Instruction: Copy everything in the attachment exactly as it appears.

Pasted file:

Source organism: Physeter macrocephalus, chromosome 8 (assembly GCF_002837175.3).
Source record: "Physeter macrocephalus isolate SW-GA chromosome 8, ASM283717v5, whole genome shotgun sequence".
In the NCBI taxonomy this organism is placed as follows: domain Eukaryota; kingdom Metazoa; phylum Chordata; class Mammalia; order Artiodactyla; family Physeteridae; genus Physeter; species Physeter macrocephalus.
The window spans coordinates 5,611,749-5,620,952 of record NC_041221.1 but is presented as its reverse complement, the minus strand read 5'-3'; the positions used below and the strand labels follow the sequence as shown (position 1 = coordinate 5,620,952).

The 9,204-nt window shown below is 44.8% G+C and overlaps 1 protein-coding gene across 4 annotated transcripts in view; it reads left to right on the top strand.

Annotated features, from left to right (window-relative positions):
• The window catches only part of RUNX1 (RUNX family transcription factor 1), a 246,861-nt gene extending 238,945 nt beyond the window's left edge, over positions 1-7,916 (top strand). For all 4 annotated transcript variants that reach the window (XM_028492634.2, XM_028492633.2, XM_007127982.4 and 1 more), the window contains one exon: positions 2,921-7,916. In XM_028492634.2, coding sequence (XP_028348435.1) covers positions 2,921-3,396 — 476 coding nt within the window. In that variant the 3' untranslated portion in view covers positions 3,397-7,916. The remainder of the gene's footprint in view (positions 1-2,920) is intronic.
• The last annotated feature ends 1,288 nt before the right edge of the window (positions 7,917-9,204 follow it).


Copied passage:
Source organism: Physeter macrocephalus, chromosome 8 (assembly GCF_002837175.3).
Source record: "Physeter macrocephalus isolate SW-GA chromosome 8, ASM283717v5, whole genome shotgun sequence".
In the NCBI taxonomy this organism is placed as follows: domain Eukaryota; kingdom Metazoa; phylum Chordata; class Mammalia; order Artiodactyla; family Physeteridae; genus Physeter; species Physeter macrocephalus.
The window spans coordinates 5,611,749-5,620,952 of record NC_041221.1 but is presented as its reverse complement, the minus strand read 5'-3'; the positions used below and the strand labels follow the sequence as shown (position 1 = coordinate 5,620,952).

The 9,204-nt window shown below is 44.8% G+C and overlaps 1 protein-coding gene across 4 annotated transcripts in view; it reads left to right on the top strand.

Annotated features, from left to right (window-relative positions):
• The window catches only part of RUNX1 (RUNX family transcription factor 1), a 246,861-nt gene extending 238,945 nt beyond the window's left edge, over positions 1-7,916 (top strand). For all 4 annotated transcript variants that reach the window (XM_028492634.2, XM_028492633.2, XM_007127982.4 and 1 more), the window contains one exon: positions 2,921-7,916. In XM_028492634.2, coding sequence (XP_028348435.1) covers positions 2,921-3,396 — 476 coding nt within the window. In that variant the 3' untranslated portion in view covers positions 3,397-7,916. The remainder of the gene's footprint in view (positions 1-2,920) is intronic.
• The last annotated feature ends 1,288 nt before the right edge of the window (positions 7,917-9,204 follow it).